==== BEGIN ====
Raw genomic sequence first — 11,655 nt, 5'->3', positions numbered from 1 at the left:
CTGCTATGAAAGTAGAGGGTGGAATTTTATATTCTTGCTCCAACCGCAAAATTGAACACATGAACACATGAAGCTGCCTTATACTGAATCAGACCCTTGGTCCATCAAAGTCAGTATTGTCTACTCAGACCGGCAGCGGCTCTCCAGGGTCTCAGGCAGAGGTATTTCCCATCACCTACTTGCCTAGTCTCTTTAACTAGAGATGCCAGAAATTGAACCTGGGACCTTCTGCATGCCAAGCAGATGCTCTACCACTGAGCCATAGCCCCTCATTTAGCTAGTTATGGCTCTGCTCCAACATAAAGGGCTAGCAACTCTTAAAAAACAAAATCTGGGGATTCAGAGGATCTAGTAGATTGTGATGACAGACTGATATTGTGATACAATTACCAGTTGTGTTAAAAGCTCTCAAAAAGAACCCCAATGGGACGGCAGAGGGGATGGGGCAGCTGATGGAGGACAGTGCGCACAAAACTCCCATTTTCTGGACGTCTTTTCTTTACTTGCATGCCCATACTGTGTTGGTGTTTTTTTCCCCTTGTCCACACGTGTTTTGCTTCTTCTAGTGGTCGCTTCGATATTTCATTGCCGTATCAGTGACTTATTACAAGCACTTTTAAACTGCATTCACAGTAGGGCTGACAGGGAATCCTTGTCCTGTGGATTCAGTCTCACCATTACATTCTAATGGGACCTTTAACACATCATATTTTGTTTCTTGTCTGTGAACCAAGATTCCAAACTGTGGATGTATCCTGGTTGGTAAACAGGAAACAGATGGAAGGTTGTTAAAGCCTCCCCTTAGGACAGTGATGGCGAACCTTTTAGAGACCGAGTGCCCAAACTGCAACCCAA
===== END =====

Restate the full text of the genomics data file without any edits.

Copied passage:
Raw genomic sequence first — 11,655 nt, 5'->3', positions numbered from 1 at the left:
CTGCTATGAAAGTAGAGGGTGGAATTTTATATTCTTGCTCCAACCGCAAAATTGAACACATGAACACATGAAGCTGCCTTATACTGAATCAGACCCTTGGTCCATCAAAGTCAGTATTGTCTACTCAGACCGGCAGCGGCTCTCCAGGGTCTCAGGCAGAGGTATTTCCCATCACCTACTTGCCTAGTCTCTTTAACTAGAGATGCCAGAAATTGAACCTGGGACCTTCTGCATGCCAAGCAGATGCTCTACCACTGAGCCATAGCCCCTCATTTAGCTAGTTATGGCTCTGCTCCAACATAAAGGGCTAGCAACTCTTAAAAAACAAAATCTGGGGATTCAGAGGATCTAGTAGATTGTGATGACAGACTGATATTGTGATACAATTACCAGTTGTGTTAAAAGCTCTCAAAAAGAACCCCAATGGGACGGCAGAGGGGATGGGGCAGCTGATGGAGGACAGTGCGCACAAAACTCCCATTTTCTGGACGTCTTTTCTTTACTTGCATGCCCATACTGTGTTGGTGTTTTTTTCCCCTTGTCCACACGTGTTTTGCTTCTTCTAGTGGTCGCTTCGATATTTCATTGCCGTATCAGTGACTTATTACAAGCACTTTTAAACTGCATTCACAGTAGGGCTGACAGGGAATCCTTGTCCTGTGGATTCAGTCTCACCATTACATTCTAATGGGACCTTTAACACATCATATTTTGTTTCTTGTCTGTGAACCAAGATTCCAAACTGTGGATGTATCCTGGTTGGTAAACAGGAAACAGATGGAAGGTTGTTAAAGCCTCCCCTTAGGACAGTGATGGCGAACCTTTTAGAGACCGAGTGCCCAAACTGCAACCCAA